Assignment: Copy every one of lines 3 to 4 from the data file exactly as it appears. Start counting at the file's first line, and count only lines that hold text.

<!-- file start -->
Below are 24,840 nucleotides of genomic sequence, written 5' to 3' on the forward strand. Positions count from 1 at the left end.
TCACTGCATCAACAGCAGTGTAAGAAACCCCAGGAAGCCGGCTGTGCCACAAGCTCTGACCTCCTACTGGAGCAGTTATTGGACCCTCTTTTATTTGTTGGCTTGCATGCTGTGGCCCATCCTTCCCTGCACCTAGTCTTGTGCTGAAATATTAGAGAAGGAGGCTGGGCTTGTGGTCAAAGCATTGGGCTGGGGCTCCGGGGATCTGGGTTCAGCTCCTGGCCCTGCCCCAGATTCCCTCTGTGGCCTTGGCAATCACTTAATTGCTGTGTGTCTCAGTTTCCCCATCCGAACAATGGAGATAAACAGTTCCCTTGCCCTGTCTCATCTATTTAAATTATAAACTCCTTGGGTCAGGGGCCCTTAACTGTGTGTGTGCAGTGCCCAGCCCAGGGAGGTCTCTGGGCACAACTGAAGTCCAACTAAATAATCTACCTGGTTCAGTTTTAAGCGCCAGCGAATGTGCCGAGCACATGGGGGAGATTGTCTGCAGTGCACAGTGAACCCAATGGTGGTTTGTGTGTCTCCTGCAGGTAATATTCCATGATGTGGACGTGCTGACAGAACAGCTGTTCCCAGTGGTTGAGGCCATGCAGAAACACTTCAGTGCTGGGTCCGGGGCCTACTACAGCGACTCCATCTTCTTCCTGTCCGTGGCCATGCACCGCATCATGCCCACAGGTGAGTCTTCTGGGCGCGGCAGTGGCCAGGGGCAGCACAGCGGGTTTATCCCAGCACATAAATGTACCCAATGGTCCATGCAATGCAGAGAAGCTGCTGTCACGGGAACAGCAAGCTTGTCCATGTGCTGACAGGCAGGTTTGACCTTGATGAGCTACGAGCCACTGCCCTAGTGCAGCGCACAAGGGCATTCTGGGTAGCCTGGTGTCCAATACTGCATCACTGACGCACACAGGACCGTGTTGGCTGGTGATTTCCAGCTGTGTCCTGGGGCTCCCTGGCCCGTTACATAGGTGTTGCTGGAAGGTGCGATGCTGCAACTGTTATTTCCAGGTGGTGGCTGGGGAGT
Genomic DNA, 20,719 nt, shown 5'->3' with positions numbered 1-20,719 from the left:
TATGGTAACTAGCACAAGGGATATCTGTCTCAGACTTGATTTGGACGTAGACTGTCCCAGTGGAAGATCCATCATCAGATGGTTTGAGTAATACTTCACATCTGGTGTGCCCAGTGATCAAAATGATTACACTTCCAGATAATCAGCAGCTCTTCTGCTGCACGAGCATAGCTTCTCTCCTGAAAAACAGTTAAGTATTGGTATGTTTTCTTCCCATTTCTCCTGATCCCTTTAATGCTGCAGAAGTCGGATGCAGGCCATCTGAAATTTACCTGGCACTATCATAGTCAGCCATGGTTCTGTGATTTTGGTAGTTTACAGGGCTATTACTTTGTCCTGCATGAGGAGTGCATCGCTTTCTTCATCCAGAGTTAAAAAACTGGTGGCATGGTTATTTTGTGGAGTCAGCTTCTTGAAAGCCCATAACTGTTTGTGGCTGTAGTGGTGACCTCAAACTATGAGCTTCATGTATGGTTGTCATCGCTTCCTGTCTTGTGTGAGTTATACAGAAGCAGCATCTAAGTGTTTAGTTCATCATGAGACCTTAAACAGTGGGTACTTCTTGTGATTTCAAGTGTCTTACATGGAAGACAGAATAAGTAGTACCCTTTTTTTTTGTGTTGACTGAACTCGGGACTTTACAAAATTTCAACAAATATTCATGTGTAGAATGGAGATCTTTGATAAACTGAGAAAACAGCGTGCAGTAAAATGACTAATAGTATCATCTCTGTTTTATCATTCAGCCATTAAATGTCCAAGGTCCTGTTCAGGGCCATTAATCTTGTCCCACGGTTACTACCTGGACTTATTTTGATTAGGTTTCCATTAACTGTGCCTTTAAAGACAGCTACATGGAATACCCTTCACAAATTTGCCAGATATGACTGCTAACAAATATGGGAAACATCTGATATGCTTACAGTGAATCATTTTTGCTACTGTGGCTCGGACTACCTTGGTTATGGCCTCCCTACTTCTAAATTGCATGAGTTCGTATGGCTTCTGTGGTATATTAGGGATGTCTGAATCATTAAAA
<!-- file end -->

Genomic DNA, 20,719 nt, shown 5'->3' with positions numbered 1-20,719 from the left:
TATGGTAACTAGCACAAGGGATATCTGTCTCAGACTTGATTTGGACGTAGACTGTCCCAGTGGAAGATCCATCATCAGATGGTTTGAGTAATACTTCACATCTGGTGTGCCCAGTGATCAAAATGATTACACTTCCAGATAATCAGCAGCTCTTCTGCTGCACGAGCATAGCTTCTCTCCTGAAAAACAGTTAAGTATTGGTATGTTTTCTTCCCATTTCTCCTGATCCCTTTAATGCTGCAGAAGTCGGATGCAGGCCATCTGAAATTTACCTGGCACTATCATAGTCAGCCATGGTTCTGTGATTTTGGTAGTTTACAGGGCTATTACTTTGTCCTGCATGAGGAGTGCATCGCTTTCTTCATCCAGAGTTAAAAAACTGGTGGCATGGTTATTTTGTGGAGTCAGCTTCTTGAAAGCCCATAACTGTTTGTGGCTGTAGTGGTGACCTCAAACTATGAGCTTCATGTATGGTTGTCATCGCTTCCTGTCTTGTGTGAGTTATACAGAAGCAGCATCTAAGTGTTTAGTTCATCATGAGACCTTAAACAGTGGGTACTTCTTGTGATTTCAAGTGTCTTACATGGAAGACAGAATAAGTAGTACCCTTTTTTTTTGTGTTGACTGAACTCGGGACTTTACAAAATTTCAACAAATATTCATGTGTAGAATGGAGATCTTTGATAAACTGAGAAAACAGCGTGCAGTAAAATGACTAATAGTATCATCTCTGTTTTATCATTCAGCCATTAAATGTCCAAGGTCCTGTTCAGGGCCATTAATCTTGTCCCACGGTTACTACCTGGACTTATTTTGATTAGGTTTCCATTAACTGTGCCTTTAAAGACAGCTACATGGAATACCCTTCACAAATTTGCCAGATATGACTGCTAACAAATATGGGAAACATCTGATATGCTTACAGTGAATCATTTTTGCTACTGTGGCTCGGACTACCTTGGTTATGGCCTCCCTACTTCTAAATTGCATGAGTTCGTATGGCTTCTGTGGTATATTAGGGATGTCTGAATCATTAAAA